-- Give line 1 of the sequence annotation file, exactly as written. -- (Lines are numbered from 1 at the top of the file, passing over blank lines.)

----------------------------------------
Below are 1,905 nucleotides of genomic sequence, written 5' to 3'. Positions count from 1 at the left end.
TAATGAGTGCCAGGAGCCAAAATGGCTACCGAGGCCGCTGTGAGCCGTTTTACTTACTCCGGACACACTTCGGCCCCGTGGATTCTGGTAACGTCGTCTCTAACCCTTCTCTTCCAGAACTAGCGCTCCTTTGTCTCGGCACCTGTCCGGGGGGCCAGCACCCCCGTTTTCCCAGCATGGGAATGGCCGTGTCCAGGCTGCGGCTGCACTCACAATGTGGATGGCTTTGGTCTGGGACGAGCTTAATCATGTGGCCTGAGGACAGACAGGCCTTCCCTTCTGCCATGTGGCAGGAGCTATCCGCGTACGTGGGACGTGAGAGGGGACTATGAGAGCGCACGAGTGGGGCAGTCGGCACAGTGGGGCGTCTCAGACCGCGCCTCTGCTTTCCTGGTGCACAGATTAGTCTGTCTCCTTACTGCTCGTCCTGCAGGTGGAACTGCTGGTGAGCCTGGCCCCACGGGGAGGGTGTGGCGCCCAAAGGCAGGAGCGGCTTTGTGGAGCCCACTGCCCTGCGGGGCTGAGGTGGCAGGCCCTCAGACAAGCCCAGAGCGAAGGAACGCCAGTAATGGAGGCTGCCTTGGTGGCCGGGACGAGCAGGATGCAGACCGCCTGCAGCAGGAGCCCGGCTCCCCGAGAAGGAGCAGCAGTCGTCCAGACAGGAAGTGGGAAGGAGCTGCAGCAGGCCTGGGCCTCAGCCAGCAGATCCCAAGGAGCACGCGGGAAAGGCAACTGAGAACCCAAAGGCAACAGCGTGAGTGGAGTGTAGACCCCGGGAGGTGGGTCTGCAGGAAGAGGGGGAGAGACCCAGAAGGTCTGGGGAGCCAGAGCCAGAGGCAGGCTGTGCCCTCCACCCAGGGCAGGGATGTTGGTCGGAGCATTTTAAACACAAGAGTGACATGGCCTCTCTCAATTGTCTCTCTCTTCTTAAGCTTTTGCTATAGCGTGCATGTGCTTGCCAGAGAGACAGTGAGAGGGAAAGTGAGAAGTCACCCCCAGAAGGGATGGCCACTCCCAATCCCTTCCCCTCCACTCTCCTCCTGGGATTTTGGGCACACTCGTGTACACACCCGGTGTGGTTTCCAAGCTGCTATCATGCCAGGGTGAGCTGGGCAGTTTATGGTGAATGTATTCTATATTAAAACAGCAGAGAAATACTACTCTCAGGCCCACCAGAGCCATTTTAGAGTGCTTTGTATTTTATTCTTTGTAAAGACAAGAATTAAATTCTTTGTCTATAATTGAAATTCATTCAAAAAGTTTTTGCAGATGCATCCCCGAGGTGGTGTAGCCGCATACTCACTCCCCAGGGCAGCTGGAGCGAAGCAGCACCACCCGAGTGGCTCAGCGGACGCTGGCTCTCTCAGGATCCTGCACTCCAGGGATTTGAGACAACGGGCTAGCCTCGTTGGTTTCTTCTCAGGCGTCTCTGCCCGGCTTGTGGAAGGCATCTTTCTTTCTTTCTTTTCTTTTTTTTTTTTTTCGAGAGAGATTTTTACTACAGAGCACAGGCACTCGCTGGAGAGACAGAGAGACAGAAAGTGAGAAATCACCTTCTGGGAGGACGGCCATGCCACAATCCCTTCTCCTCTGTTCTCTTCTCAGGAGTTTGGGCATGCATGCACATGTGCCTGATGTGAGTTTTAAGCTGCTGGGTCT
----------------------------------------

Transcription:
Below are 1,905 nucleotides of genomic sequence, written 5' to 3'. Positions count from 1 at the left end.